Microsoft is said to be working on a software solution with which developers can make their Android apps available for Windows 10 without or at least with only minor adjustments. The applications are to be delivered in MSIX package format and will be offered directly in the Microsoft Store from next year.
Project Latte follows Project Astoria
As Windows Central reports with reference to sources familiar with the matter, Microsoft is to develop the project under the code name “Project Latte”, which follows the “Project Astoria”, a Windows Bridge for Android, with which the company tried at the time Recruiting app developers for the Windows platform. The developer tool was discontinued at the end of 2015.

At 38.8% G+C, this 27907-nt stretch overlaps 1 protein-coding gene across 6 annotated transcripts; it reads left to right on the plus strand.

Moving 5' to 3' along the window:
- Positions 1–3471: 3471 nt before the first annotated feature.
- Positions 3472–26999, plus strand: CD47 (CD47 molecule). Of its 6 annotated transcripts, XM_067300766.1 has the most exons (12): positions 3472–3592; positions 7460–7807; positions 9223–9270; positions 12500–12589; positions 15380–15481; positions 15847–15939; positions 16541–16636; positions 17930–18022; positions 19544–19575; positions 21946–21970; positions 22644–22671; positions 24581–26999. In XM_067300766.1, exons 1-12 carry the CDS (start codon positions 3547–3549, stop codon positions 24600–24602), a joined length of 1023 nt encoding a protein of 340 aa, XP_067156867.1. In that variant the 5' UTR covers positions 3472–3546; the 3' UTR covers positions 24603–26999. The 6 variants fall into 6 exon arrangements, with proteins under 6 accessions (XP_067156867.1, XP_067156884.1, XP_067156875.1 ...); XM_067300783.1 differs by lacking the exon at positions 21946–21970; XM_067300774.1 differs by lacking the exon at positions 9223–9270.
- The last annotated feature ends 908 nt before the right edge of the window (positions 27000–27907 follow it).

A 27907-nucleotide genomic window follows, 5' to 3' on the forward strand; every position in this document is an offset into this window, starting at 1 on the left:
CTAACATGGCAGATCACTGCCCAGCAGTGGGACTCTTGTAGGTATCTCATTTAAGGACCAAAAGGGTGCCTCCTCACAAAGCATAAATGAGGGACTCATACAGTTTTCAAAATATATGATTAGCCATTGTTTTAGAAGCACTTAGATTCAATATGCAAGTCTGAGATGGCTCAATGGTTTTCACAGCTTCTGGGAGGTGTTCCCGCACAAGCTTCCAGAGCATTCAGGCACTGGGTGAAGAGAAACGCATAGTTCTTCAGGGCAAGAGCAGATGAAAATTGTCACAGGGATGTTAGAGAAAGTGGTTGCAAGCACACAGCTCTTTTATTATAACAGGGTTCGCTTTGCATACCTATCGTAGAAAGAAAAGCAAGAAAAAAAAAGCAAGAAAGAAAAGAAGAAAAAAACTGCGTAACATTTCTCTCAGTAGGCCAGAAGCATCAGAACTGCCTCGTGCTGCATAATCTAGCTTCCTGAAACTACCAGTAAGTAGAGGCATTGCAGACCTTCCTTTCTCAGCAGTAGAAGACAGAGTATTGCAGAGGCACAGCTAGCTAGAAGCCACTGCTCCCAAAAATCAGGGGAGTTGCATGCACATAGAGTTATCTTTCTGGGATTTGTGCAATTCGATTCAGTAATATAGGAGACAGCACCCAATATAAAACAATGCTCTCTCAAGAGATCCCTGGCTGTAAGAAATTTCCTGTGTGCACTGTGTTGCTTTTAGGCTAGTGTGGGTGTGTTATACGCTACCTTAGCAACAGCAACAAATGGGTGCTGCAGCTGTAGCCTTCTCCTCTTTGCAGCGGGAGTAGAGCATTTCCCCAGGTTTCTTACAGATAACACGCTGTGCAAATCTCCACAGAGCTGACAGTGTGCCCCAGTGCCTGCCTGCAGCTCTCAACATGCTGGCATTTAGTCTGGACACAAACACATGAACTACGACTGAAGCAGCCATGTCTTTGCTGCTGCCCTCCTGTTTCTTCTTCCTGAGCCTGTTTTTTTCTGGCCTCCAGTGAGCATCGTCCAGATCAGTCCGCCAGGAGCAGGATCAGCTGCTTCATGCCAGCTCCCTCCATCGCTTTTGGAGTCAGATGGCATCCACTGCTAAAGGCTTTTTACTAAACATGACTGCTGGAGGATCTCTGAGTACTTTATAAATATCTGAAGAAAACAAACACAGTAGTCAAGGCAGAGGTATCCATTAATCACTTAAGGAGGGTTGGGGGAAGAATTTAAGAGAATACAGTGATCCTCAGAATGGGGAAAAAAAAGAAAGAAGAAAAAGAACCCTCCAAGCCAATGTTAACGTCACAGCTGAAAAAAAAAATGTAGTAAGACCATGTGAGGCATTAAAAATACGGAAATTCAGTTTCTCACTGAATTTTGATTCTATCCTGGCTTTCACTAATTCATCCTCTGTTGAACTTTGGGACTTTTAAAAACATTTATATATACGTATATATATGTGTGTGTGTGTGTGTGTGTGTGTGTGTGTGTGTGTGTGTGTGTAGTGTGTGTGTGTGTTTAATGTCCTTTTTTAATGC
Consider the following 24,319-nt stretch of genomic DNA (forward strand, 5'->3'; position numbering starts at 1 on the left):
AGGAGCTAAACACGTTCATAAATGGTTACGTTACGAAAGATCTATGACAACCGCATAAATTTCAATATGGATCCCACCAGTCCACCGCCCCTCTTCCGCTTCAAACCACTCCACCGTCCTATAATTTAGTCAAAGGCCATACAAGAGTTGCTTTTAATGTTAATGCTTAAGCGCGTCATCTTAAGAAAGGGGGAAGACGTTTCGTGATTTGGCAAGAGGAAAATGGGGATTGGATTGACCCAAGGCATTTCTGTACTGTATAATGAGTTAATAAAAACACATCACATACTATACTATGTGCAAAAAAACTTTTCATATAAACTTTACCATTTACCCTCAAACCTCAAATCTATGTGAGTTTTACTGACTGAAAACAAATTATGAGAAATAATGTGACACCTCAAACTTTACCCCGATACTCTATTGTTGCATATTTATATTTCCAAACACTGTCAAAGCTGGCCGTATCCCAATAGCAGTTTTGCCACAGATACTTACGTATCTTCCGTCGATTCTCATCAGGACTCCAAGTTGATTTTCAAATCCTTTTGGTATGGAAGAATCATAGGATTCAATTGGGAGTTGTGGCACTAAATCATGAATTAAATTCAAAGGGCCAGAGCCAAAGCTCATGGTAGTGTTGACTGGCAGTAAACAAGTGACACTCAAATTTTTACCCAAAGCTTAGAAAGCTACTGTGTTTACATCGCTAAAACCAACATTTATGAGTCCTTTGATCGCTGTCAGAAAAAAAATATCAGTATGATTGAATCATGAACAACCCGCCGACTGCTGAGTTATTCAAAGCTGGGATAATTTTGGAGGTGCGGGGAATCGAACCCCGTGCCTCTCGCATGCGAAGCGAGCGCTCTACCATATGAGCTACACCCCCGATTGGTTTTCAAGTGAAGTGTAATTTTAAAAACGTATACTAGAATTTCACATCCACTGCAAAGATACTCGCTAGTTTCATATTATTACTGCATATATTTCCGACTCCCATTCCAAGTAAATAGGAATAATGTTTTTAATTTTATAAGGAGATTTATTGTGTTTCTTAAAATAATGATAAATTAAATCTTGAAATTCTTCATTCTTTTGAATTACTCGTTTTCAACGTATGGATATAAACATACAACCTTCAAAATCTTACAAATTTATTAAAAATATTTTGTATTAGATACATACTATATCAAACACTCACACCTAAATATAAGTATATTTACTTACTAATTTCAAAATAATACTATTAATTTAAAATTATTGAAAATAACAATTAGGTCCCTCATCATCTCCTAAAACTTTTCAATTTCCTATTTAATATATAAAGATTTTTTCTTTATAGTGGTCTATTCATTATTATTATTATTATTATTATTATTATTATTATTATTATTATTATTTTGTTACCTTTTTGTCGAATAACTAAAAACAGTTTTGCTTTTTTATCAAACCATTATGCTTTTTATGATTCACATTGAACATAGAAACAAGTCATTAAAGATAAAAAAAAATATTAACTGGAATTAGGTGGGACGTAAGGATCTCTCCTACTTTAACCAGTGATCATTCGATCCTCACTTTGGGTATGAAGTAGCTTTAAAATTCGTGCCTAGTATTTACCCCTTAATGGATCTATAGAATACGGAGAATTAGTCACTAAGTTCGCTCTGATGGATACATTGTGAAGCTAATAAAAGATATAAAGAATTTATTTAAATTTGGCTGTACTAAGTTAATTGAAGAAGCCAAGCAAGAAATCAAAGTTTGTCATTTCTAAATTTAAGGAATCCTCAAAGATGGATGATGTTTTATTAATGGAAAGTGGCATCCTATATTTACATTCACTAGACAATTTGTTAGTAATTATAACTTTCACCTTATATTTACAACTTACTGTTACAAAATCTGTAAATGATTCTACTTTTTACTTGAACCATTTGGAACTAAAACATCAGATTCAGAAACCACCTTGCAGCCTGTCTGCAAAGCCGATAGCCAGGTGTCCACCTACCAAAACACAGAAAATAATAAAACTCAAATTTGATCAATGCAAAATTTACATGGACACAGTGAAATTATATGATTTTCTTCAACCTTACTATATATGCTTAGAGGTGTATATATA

Protecting Help from Linux
Project Latte aims to make apps for Android run on Windows 10 and to be supported by the Windows Subsystem for Linux (WSL). According to Windows Central, this would have to be expanded to include a corresponding Android subsystem so that Android apps can also be executed accordingly.
Microsoft recently set the course for this. The Windows 10 Insider Preview Build 20150 demonstrates that the Windows Subsystem for Linux (WSL) also supports Linux applications with GUI and enables users to access the graphics processor of the graphics card via the Linux binary files using “GPU Compute”.
It is very unlikely that Android apps under Windows 10 will support Google Services, which is why apps that were written for this API would have to be adapted beforehand.
Still a long way off
In any case, “Project Latte” should go far beyond what the ” Your smartphone app ” currently does under Windows 10. This is still limited to a few Samsung smartphones and mirrors Android apps on Windows 10.
As of today, Android apps specially adapted for Windows 10 and delivered via the Microsoft Store are still a long way off.